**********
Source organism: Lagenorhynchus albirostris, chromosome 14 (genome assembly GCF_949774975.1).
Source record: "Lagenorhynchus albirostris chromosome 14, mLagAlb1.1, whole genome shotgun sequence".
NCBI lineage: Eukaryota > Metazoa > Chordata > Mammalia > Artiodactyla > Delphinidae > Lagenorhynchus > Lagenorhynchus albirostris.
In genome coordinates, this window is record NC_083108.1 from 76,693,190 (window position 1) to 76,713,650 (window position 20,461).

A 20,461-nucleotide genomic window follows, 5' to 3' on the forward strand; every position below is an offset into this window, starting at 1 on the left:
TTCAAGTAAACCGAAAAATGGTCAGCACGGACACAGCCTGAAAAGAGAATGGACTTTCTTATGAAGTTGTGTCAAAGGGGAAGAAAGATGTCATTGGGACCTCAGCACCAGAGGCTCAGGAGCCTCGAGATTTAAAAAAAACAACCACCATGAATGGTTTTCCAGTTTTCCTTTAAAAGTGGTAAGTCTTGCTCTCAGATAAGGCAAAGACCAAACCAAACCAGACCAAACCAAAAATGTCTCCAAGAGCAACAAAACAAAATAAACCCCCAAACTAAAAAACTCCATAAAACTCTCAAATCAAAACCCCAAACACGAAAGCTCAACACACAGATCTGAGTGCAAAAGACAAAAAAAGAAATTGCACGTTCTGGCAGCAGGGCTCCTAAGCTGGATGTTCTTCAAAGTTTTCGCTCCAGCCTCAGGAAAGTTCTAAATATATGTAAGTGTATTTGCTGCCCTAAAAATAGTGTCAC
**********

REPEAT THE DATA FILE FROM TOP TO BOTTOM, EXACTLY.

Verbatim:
Source organism: Lagenorhynchus albirostris, chromosome 14 (genome assembly GCF_949774975.1).
Source record: "Lagenorhynchus albirostris chromosome 14, mLagAlb1.1, whole genome shotgun sequence".
NCBI lineage: Eukaryota > Metazoa > Chordata > Mammalia > Artiodactyla > Delphinidae > Lagenorhynchus > Lagenorhynchus albirostris.
In genome coordinates, this window is record NC_083108.1 from 76,693,190 (window position 1) to 76,713,650 (window position 20,461).

A 20,461-nucleotide genomic window follows, 5' to 3' on the forward strand; every position below is an offset into this window, starting at 1 on the left:
TTCAAGTAAACCGAAAAATGGTCAGCACGGACACAGCCTGAAAAGAGAATGGACTTTCTTATGAAGTTGTGTCAAAGGGGAAGAAAGATGTCATTGGGACCTCAGCACCAGAGGCTCAGGAGCCTCGAGATTTAAAAAAAACAACCACCATGAATGGTTTTCCAGTTTTCCTTTAAAAGTGGTAAGTCTTGCTCTCAGATAAGGCAAAGACCAAACCAAACCAGACCAAACCAAAAATGTCTCCAAGAGCAACAAAACAAAATAAACCCCCAAACTAAAAAACTCCATAAAACTCTCAAATCAAAACCCCAAACACGAAAGCTCAACACACAGATCTGAGTGCAAAAGACAAAAAAAGAAATTGCACGTTCTGGCAGCAGGGCTCCTAAGCTGGATGTTCTTCAAAGTTTTCGCTCCAGCCTCAGGAAAGTTCTAAATATATGTAAGTGTATTTGCTGCCCTAAAAATAGTGTCAC